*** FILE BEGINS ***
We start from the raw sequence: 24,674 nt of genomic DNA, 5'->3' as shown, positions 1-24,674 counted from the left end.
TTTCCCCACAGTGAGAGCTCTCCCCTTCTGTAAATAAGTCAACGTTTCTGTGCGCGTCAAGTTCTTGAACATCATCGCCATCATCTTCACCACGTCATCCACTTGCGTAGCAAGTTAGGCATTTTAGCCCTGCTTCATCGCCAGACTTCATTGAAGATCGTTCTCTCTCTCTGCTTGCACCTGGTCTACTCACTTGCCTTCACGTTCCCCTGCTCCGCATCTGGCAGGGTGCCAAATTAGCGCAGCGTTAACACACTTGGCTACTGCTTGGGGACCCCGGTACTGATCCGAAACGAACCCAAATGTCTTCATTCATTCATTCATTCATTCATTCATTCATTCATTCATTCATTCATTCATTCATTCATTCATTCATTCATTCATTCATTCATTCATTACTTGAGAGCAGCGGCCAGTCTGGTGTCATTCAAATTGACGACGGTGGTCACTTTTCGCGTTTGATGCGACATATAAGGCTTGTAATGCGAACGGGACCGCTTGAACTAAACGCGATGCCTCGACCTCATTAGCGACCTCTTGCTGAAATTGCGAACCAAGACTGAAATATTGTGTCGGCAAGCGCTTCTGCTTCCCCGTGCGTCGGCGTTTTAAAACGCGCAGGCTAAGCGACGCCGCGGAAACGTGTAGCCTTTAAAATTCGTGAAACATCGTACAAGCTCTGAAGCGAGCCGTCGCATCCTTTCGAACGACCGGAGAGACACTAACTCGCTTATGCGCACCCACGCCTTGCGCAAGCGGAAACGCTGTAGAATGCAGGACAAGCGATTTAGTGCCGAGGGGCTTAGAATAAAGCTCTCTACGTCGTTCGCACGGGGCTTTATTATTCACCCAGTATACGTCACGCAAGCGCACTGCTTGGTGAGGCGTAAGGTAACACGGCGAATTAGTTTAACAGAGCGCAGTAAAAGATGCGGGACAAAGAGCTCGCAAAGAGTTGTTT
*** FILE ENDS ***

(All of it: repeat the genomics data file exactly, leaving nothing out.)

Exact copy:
We start from the raw sequence: 24,674 nt of genomic DNA, 5'->3' as shown, positions 1-24,674 counted from the left end.
TTTCCCCACAGTGAGAGCTCTCCCCTTCTGTAAATAAGTCAACGTTTCTGTGCGCGTCAAGTTCTTGAACATCATCGCCATCATCTTCACCACGTCATCCACTTGCGTAGCAAGTTAGGCATTTTAGCCCTGCTTCATCGCCAGACTTCATTGAAGATCGTTCTCTCTCTCTGCTTGCACCTGGTCTACTCACTTGCCTTCACGTTCCCCTGCTCCGCATCTGGCAGGGTGCCAAATTAGCGCAGCGTTAACACACTTGGCTACTGCTTGGGGACCCCGGTACTGATCCGAAACGAACCCAAATGTCTTCATTCATTCATTCATTCATTCATTCATTCATTCATTCATTCATTCATTCATTCATTCATTCATTCATTCATTCATTCATTCATTCATTACTTGAGAGCAGCGGCCAGTCTGGTGTCATTCAAATTGACGACGGTGGTCACTTTTCGCGTTTGATGCGACATATAAGGCTTGTAATGCGAACGGGACCGCTTGAACTAAACGCGATGCCTCGACCTCATTAGCGACCTCTTGCTGAAATTGCGAACCAAGACTGAAATATTGTGTCGGCAAGCGCTTCTGCTTCCCCGTGCGTCGGCGTTTTAAAACGCGCAGGCTAAGCGACGCCGCGGAAACGTGTAGCCTTTAAAATTCGTGAAACATCGTACAAGCTCTGAAGCGAGCCGTCGCATCCTTTCGAACGACCGGAGAGACACTAACTCGCTTATGCGCACCCACGCCTTGCGCAAGCGGAAACGCTGTAGAATGCAGGACAAGCGATTTAGTGCCGAGGGGCTTAGAATAAAGCTCTCTACGTCGTTCGCACGGGGCTTTATTATTCACCCAGTATACGTCACGCAAGCGCACTGCTTGGTGAGGCGTAAGGTAACACGGCGAATTAGTTTAACAGAGCGCAGTAAAAGATGCGGGACAAAGAGCTCGCAAAGAGTTGTTT